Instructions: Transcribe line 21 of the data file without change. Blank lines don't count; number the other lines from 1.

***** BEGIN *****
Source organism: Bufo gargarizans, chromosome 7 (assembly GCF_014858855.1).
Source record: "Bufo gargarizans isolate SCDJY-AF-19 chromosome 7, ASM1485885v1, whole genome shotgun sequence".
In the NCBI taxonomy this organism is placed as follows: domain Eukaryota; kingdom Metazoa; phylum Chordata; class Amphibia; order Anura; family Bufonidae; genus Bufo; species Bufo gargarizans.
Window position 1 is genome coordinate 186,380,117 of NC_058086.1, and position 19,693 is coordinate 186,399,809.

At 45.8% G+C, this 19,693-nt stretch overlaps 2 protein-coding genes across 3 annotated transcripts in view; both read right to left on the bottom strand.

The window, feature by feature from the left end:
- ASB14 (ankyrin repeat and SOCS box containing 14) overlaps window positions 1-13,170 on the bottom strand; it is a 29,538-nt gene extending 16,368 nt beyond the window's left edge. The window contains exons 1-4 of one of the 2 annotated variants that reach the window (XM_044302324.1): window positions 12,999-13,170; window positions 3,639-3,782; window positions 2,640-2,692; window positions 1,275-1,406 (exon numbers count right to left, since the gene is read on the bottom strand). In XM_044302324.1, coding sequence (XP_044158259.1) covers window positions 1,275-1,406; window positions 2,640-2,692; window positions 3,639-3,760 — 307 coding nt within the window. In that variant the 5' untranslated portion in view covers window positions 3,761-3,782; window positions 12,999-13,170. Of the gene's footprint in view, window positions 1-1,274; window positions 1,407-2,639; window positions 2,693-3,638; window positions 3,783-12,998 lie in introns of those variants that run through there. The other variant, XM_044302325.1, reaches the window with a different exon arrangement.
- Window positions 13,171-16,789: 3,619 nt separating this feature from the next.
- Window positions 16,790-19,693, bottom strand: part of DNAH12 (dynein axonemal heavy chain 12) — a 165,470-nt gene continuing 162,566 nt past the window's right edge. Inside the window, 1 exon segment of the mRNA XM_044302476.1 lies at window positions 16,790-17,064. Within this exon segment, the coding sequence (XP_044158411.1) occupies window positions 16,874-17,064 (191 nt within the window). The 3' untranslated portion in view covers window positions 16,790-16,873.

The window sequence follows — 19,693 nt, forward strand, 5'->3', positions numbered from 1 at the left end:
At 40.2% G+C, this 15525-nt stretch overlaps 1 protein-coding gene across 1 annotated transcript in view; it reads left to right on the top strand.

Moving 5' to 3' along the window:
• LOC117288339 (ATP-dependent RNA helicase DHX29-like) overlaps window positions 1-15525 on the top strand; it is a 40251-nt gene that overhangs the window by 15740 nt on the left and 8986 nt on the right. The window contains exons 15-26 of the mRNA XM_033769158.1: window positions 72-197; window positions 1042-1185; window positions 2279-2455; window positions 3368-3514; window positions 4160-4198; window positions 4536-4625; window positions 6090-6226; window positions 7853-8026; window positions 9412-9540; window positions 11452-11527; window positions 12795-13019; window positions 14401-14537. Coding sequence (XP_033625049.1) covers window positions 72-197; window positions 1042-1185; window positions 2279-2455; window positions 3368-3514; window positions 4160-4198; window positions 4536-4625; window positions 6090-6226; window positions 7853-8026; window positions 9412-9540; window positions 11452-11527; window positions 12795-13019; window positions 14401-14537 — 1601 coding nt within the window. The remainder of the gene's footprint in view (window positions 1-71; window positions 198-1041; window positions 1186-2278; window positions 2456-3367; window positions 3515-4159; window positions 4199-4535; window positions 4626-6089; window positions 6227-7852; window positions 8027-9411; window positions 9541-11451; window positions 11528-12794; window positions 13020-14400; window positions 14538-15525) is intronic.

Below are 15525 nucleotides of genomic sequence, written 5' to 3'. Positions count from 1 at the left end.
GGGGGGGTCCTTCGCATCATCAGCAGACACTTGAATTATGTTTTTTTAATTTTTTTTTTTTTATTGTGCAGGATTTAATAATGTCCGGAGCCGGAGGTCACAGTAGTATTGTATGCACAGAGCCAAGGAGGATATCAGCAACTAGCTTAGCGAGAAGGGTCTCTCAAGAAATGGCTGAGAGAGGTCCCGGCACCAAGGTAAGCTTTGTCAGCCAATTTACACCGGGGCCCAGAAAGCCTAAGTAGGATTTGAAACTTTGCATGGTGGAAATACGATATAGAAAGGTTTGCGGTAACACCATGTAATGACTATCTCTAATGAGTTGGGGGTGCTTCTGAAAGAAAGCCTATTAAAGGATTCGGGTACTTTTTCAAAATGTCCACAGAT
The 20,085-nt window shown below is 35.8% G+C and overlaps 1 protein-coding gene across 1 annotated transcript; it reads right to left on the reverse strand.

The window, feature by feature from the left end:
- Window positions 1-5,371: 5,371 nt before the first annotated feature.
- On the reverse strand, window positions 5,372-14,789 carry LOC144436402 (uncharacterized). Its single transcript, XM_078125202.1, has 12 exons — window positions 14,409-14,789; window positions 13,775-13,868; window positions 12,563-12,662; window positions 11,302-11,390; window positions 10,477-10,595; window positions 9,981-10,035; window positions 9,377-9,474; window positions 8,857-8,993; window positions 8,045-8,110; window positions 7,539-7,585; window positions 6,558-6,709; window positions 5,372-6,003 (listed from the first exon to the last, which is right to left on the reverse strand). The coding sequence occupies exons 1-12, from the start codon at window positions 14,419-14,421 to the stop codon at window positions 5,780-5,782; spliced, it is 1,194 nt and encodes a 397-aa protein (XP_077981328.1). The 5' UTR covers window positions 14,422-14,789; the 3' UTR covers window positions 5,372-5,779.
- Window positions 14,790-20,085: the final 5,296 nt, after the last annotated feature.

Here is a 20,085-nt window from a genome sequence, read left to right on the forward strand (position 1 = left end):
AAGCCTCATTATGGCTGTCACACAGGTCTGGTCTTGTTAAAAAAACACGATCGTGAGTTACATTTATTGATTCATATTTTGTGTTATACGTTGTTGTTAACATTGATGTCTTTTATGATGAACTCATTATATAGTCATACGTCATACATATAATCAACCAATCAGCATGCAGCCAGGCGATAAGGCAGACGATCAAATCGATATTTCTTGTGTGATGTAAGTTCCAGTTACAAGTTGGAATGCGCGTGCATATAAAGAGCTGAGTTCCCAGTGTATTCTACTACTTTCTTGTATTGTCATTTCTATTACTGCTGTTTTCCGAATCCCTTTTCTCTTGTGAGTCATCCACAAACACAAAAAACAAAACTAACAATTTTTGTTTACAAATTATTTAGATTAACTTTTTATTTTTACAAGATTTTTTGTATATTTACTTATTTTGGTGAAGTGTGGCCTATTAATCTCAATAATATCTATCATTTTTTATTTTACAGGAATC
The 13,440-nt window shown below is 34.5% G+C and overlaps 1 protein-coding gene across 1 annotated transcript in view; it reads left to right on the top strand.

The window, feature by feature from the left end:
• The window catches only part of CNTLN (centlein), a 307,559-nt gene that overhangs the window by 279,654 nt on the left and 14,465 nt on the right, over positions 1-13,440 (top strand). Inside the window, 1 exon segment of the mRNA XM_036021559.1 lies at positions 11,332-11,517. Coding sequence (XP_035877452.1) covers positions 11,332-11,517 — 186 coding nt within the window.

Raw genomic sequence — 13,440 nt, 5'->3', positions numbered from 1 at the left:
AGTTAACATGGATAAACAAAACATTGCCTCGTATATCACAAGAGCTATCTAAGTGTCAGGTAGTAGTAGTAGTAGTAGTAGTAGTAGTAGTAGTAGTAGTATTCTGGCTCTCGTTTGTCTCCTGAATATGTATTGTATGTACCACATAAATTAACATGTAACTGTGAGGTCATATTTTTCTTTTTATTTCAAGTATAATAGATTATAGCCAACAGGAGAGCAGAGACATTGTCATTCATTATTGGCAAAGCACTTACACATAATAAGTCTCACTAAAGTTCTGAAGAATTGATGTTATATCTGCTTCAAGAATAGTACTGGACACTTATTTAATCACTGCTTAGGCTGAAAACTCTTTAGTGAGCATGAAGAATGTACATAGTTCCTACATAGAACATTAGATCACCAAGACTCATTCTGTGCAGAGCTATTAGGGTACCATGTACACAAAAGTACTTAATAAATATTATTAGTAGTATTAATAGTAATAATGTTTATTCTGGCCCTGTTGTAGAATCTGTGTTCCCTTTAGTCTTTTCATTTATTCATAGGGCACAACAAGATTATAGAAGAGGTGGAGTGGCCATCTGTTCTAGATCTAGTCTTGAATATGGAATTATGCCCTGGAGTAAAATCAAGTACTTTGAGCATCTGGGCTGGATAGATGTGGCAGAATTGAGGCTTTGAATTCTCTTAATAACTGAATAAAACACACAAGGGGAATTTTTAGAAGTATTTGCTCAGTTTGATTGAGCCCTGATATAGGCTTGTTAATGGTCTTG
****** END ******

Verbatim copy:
Here is a 20,085-nt window from a genome sequence, read left to right on the forward strand (position 1 = left end):